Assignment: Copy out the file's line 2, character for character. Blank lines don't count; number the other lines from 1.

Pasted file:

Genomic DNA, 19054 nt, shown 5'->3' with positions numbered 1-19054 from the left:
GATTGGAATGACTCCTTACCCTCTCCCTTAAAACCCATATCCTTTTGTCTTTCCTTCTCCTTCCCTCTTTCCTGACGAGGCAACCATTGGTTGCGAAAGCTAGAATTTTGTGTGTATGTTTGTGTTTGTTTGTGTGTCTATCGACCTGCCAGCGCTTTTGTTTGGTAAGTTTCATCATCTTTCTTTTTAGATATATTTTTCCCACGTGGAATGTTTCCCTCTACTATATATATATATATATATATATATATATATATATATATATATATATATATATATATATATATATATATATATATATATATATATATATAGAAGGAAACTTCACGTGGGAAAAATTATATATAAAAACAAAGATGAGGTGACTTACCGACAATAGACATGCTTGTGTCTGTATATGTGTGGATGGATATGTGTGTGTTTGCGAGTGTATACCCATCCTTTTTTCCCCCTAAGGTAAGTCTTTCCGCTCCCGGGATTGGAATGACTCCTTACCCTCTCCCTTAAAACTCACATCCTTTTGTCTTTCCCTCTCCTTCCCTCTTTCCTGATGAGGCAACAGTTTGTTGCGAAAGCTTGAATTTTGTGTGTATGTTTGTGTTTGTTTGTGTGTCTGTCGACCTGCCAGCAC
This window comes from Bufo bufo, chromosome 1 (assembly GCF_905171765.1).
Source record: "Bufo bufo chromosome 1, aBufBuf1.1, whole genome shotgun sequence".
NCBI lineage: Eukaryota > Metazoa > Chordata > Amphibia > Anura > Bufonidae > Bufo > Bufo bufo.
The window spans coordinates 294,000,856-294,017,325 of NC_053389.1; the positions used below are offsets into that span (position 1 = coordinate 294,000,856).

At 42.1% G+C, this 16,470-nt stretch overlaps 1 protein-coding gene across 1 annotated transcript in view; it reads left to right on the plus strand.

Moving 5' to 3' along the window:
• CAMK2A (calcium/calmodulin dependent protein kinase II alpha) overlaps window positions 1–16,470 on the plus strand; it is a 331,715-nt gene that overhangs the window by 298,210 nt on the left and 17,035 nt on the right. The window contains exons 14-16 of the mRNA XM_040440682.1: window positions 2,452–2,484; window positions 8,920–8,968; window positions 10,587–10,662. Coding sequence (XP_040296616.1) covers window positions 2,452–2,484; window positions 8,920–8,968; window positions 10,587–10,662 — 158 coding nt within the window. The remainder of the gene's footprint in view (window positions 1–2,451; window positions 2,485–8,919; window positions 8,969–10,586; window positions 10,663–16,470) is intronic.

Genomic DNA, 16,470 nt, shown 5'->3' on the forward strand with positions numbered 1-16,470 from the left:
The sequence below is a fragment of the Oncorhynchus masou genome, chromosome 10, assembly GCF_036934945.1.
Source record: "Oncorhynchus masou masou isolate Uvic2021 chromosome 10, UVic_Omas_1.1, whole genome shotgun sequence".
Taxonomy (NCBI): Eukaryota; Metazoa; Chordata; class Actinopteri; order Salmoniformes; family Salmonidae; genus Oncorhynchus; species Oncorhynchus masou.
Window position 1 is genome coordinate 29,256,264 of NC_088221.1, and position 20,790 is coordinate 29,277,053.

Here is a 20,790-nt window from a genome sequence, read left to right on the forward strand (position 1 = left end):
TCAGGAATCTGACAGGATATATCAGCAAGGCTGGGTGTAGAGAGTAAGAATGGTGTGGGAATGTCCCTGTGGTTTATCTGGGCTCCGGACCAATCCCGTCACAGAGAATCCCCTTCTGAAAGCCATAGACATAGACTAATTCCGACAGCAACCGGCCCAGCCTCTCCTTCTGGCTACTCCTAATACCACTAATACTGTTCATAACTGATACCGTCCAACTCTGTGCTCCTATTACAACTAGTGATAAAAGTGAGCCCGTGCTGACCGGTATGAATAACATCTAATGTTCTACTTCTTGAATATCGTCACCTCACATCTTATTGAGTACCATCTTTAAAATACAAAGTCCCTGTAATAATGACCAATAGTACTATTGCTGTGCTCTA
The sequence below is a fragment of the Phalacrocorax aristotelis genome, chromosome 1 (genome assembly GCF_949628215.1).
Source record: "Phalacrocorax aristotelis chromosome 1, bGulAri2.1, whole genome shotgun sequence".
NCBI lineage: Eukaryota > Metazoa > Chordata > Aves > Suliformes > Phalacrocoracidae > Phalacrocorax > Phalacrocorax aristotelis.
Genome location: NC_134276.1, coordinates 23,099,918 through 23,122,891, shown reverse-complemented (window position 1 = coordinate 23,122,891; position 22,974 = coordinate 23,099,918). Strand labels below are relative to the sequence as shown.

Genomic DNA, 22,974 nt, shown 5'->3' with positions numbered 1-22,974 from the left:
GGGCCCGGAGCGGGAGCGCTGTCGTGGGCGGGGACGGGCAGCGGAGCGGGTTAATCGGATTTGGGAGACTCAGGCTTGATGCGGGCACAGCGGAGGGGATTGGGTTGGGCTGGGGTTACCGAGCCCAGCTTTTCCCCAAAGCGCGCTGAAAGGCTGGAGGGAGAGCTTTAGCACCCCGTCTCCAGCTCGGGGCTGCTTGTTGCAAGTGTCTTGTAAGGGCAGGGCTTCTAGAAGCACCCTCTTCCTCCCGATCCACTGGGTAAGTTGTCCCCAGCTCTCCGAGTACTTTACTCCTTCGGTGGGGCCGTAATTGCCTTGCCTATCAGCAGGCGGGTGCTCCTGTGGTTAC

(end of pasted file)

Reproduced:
GATTGGAATGACTCCTTACCCTCTCCCTTAAAACCCATATCCTTTTGTCTTTCCTTCTCCTTCCCTCTTTCCTGACGAGGCAACCATTGGTTGCGAAAGCTAGAATTTTGTGTGTATGTTTGTGTTTGTTTGTGTGTCTATCGACCTGCCAGCGCTTTTGTTTGGTAAGTTTCATCATCTTTCTTTTTAGATATATTTTTCCCACGTGGAATGTTTCCCTCTACTATATATATATATATATATATATATATATATATATATATATATATATATATATATATATATATATATATATATATATATATATATATATAGAAGGAAACTTCACGTGGGAAAAATTATATATAAAAACAAAGATGAGGTGACTTACCGACAATAGACATGCTTGTGTCTGTATATGTGTGGATGGATATGTGTGTGTTTGCGAGTGTATACCCATCCTTTTTTCCCCCTAAGGTAAGTCTTTCCGCTCCCGGGATTGGAATGACTCCTTACCCTCTCCCTTAAAACTCACATCCTTTTGTCTTTCCCTCTCCTTCCCTCTTTCCTGATGAGGCAACAGTTTGTTGCGAAAGCTTGAATTTTGTGTGTATGTTTGTGTTTGTTTGTGTGTCTGTCGACCTGCCAGCAC